Today’s Courier Herald Column
Boiled down to basic facts, the ethics complaint to be discussed at Wednesday’s Senate Ethics Committee meeting are fairly straightforward. There are a series of expense reimbursements claiming mileage to and from State Senator Don Balfour’s Snellville home each of the 50 days the legislature was in session plus 126 days they were not during 2011. Several of those days which he claimed mileage to the capitol he is also reported by lobbyists to have been entertained at their expense in other states.
The mileage reports claimed from Snellville to Atlanta on the days when Balfour was reported out of state on back to back days are clear violations of submitting false expense claims. Each expense report includes an affidavit signed by the legislator stating the expenses are true and correct. It is extremely doubtful that Balfour drove to his home each of the days he claims while simultaneously renting a $2,100 per month midtown Atlanta condo ostensibly so he can be closer to his office during session. It is ludicrous to presume that Balfour drove from Snellville to Atlanta on days that lobbyists were spending entertainment dollars on him in Texas.
It is with these facts that the Senate will begin discussions today. What facts remain unclear is what they can actually do about this.
The Committee On Assignments – the group that resulted from the Republican Caucus stripping Casey Cagle of his authority to appoint committee chairmen – could strip Balfour of his Chairmanship of the Rules Committee and the virtual veto power over all legislation that comes with it. Yet despite these abuses having been clear for months they have chosen not to do so.
The Senate Ethics Committee’s role is even less clear. Senators privately claim they are not even sure what power they have in this case. Some speculate that because the complaint was filed by a citizen and not a member of the legislature that they don’t have the power to act on it. Others are not sure the committee has the power to do any more than refer the complaint to either the Georgia Campaign Finance Transparency Commission (which was formerly known as the State Ethics Commission) or to the Attorney General.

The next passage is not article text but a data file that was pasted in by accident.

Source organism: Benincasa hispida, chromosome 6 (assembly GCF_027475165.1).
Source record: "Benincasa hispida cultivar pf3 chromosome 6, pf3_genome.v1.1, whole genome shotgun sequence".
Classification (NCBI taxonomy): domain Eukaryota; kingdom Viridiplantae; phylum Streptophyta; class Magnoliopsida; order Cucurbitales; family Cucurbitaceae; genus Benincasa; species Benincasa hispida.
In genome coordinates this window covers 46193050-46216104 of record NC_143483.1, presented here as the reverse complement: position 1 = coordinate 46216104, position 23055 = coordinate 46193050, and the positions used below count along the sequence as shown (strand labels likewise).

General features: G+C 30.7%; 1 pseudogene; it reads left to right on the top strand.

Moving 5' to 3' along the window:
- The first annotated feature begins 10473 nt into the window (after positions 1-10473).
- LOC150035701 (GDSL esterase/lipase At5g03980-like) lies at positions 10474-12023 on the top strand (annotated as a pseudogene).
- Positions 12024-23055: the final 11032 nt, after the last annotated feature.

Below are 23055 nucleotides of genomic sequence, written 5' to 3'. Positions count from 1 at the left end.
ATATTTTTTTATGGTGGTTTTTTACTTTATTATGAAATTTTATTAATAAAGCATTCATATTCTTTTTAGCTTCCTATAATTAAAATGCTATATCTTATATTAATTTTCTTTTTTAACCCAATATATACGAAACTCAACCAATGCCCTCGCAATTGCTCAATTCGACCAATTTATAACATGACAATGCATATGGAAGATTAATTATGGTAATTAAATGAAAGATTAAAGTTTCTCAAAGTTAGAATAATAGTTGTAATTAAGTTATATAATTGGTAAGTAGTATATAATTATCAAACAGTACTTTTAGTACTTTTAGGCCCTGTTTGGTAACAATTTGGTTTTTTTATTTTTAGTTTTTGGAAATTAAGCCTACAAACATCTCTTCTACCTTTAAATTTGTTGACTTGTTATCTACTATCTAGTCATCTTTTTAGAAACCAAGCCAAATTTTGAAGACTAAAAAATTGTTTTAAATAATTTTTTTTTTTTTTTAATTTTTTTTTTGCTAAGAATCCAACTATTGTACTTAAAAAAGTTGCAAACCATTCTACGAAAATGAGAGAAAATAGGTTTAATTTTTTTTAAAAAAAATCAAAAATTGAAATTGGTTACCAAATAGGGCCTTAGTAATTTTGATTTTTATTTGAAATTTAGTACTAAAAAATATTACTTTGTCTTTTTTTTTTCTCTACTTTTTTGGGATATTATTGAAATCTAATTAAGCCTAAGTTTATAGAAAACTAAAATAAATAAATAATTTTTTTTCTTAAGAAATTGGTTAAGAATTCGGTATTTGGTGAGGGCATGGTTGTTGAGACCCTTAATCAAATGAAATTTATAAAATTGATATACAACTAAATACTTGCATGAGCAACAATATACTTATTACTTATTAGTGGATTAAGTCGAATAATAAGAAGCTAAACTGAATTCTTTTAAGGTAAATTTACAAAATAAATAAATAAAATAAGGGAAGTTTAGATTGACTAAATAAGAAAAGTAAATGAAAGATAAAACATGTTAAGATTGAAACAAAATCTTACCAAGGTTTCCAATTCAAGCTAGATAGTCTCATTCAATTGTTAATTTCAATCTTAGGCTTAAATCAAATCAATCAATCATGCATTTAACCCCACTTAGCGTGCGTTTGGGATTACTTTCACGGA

The Campaign Finance Transparency Commission is already backlogged with ethics cases that they can barely find time to dismiss. Given their budget appears to be cut anytime they choose to move an investigation forward, it remains doubtful that they can successfully discharge this case with any finding upon the obvious facts. Plus, the complaint regarding Balfour is not a campaign related complaint, but a charge that he has violated Georgia law by submitting false expense reports. That is a matter generally reserved for the Attorney General.
While Georgia’s former Attorney General prosecuted Ralph David Abernathy under a previous Governor, the budget of the AG’s office has since been realigned due to cuts. The Attorney General no longer has a standing investigative unit. While there is language in Georgia’s official code that prohibits investigating the legislature when it is in session, Sine Die was at the end of March and they’re out until January, just for the record. Without investigators to look into the matter further, the responsibility for bringing a case to the office for disposition is also available to one of two other Georgia entities who do maintain an investigative unit: The GBI or the Department of Audits.
While many can request the GBI begin an investigation, only the Governor has the power to direct an investigation. The Department of Audits ultimately reports to the legislature, and the current agency head is planning a June retirement. While the Governor can make an interim appointment as successor, ultimately the legislature has to ratify the appointment. Note earlier in this column about the defendant having a virtual veto power over the path of legislation and you’ll see the problem with this method.
What remains significant about the Balfour case isn’t the amount of money involved, but the arrogance enabling the abuse of power that is involved. This arrogance breeds from the fact that Georgia’s current ethics laws make it virtually impossible to regulate the activities of legislators within ethical or even legal boundaries.
Every Senator on this Ethics Committee needs to be asked publicly, on the record, as to what the authority and potential actions could be taken, along with the potential consequences that can result. Anything less than clear and precise answers will prove the point that proponents of ethics reform of Georgia bestowed upon the deaf ears of legislators during the last session. Georgia’s ethics laws are insufficient and unenforceable. The legislature is incapable of regulating itself. Severe changes in enforceability and accountability are needed to improve Georgia’s last in the country ranking with respect to potential for institutional corruption.